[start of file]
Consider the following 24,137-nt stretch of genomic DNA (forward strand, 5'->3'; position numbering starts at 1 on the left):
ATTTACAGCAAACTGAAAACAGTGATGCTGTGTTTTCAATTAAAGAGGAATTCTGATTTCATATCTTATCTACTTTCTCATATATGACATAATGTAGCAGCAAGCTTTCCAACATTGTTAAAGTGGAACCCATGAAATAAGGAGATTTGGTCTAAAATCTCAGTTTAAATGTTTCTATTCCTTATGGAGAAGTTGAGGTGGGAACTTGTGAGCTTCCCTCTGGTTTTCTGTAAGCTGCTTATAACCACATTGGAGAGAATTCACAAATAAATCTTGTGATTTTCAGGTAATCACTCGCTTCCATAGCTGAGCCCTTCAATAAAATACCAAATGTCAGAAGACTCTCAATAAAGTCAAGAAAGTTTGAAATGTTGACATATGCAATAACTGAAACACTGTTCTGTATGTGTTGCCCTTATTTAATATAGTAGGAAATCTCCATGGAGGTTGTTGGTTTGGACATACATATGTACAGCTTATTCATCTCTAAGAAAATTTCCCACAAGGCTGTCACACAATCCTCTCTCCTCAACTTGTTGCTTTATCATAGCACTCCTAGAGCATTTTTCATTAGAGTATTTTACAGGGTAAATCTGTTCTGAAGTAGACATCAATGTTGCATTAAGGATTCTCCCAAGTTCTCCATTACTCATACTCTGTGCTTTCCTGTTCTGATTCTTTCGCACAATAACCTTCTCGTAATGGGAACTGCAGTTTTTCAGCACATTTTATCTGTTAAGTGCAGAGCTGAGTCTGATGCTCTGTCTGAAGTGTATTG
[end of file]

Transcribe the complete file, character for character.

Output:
Consider the following 24,137-nt stretch of genomic DNA (forward strand, 5'->3'; position numbering starts at 1 on the left):
ATTTACAGCAAACTGAAAACAGTGATGCTGTGTTTTCAATTAAAGAGGAATTCTGATTTCATATCTTATCTACTTTCTCATATATGACATAATGTAGCAGCAAGCTTTCCAACATTGTTAAAGTGGAACCCATGAAATAAGGAGATTTGGTCTAAAATCTCAGTTTAAATGTTTCTATTCCTTATGGAGAAGTTGAGGTGGGAACTTGTGAGCTTCCCTCTGGTTTTCTGTAAGCTGCTTATAACCACATTGGAGAGAATTCACAAATAAATCTTGTGATTTTCAGGTAATCACTCGCTTCCATAGCTGAGCCCTTCAATAAAATACCAAATGTCAGAAGACTCTCAATAAAGTCAAGAAAGTTTGAAATGTTGACATATGCAATAACTGAAACACTGTTCTGTATGTGTTGCCCTTATTTAATATAGTAGGAAATCTCCATGGAGGTTGTTGGTTTGGACATACATATGTACAGCTTATTCATCTCTAAGAAAATTTCCCACAAGGCTGTCACACAATCCTCTCTCCTCAACTTGTTGCTTTATCATAGCACTCCTAGAGCATTTTTCATTAGAGTATTTTACAGGGTAAATCTGTTCTGAAGTAGACATCAATGTTGCATTAAGGATTCTCCCAAGTTCTCCATTACTCATACTCTGTGCTTTCCTGTTCTGATTCTTTCGCACAATAACCTTCTCGTAATGGGAACTGCAGTTTTTCAGCACATTTTATCTGTTAAGTGCAGAGCTGAGTCTGATGCTCTGTCTGAAGTGTATTG